Page last updated at 12:53 GMT, Sunday, 29 November 2009

Australian aims to breed 'green' sheep that burp less

Sheep in Uralla, Australia, October 2009
Livestock account for a significant amount of Austalian emissions

Australian scientists have said they are hoping to breed sheep that burp less as part of efforts to tackle climate change.

The scientists have been trying to identify a genetic link that causes some sheep to belch less than others.

Burping is a far greater cause of emissions in sheep than flatulence, they say.

About 16% of Australia's greenhouse emissions come from agriculture, says the department of climate change.

Australia's Sheep Cooperative Research Council says 66% of agricultural emissions are released as methane from the gut of livestock.

"Ninety per cent of the methane that sheep and cattle and goats produce comes from the rumen, and that's burped out," John Goopy from the New South Wales Department of Industry and Investment told ABC.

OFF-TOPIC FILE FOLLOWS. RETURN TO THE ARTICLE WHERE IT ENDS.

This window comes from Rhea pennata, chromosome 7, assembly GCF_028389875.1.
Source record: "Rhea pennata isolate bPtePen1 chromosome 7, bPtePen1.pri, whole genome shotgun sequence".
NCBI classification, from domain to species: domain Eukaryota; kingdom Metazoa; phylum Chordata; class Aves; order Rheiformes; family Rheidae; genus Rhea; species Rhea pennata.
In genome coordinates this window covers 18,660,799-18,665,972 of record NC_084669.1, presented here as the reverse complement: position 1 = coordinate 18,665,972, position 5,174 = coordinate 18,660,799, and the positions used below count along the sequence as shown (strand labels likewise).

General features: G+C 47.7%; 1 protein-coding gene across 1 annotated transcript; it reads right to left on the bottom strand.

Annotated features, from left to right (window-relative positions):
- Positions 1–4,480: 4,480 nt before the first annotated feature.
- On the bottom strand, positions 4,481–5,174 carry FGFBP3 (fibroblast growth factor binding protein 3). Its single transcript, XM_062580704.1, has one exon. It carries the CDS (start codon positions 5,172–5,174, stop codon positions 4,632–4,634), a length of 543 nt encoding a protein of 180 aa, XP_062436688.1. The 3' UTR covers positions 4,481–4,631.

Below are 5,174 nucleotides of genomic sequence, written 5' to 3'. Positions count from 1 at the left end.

"Not much goes behind - that's horses."

The scientists in New South Wales have been conducting experiments in specially designed pens where they measure how much gas sheep emit by burping.

They have found, from tests on 200 sheep so far, that the more they eat, the more they belch.

But even taking that into account, there appear to be "significant differences" between individual animals, Mr Goopy said.

The scientists' goal in the long term is to breed sheep that produce less methane, which produces many times more global warming than carbon dioxide.

"We're looking for natural variations so we'll steer the population that way, " said Roger Hegarty, from the Sheep Cooperative Research Council.

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